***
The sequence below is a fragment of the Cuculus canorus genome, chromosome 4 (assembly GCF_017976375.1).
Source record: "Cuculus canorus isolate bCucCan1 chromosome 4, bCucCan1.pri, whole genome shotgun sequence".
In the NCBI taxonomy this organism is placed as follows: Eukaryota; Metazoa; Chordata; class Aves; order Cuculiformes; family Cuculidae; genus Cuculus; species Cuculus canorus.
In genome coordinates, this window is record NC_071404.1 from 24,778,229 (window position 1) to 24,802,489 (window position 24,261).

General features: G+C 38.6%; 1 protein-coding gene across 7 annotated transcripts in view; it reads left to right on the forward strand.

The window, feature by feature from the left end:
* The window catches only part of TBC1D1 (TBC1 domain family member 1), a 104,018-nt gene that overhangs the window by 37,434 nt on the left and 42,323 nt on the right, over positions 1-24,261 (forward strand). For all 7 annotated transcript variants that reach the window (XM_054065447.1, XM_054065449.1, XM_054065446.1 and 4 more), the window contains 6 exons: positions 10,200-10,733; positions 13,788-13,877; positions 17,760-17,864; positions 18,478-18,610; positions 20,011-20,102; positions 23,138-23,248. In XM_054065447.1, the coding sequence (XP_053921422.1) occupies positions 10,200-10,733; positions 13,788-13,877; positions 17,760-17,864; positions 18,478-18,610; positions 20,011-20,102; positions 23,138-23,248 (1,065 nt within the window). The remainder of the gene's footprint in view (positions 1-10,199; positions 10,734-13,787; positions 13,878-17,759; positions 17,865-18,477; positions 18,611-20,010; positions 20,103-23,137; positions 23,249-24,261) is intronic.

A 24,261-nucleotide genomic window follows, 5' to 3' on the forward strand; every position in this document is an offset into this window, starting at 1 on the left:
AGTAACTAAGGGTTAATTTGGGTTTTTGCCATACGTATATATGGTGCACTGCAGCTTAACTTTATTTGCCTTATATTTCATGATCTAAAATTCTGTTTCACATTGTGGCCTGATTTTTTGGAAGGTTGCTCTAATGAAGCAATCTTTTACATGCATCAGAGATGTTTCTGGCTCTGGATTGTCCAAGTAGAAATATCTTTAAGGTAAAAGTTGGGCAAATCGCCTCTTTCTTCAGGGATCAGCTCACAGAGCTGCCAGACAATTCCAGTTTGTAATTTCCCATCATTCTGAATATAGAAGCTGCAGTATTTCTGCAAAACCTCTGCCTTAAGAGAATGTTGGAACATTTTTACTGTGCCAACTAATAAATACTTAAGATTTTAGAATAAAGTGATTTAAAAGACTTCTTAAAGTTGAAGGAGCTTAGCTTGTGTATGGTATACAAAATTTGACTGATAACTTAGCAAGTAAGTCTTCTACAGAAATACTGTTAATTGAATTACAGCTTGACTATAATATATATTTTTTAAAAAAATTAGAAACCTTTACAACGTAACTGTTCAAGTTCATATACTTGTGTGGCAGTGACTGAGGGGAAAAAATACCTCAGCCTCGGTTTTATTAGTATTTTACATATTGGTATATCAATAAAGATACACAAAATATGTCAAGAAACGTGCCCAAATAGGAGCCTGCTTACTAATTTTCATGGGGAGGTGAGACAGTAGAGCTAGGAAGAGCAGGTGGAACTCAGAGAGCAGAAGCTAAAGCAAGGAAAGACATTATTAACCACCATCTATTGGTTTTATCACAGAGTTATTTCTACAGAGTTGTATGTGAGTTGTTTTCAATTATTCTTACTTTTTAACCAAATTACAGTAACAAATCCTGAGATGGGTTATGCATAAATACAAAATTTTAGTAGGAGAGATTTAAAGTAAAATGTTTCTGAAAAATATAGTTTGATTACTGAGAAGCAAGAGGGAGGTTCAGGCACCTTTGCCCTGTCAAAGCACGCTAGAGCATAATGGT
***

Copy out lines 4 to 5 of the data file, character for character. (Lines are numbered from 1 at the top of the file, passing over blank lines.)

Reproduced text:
In genome coordinates, this window is record NC_071404.1 from 24,778,229 (window position 1) to 24,802,489 (window position 24,261).

General features: G+C 38.6%; 1 protein-coding gene across 7 annotated transcripts in view; it reads left to right on the forward strand.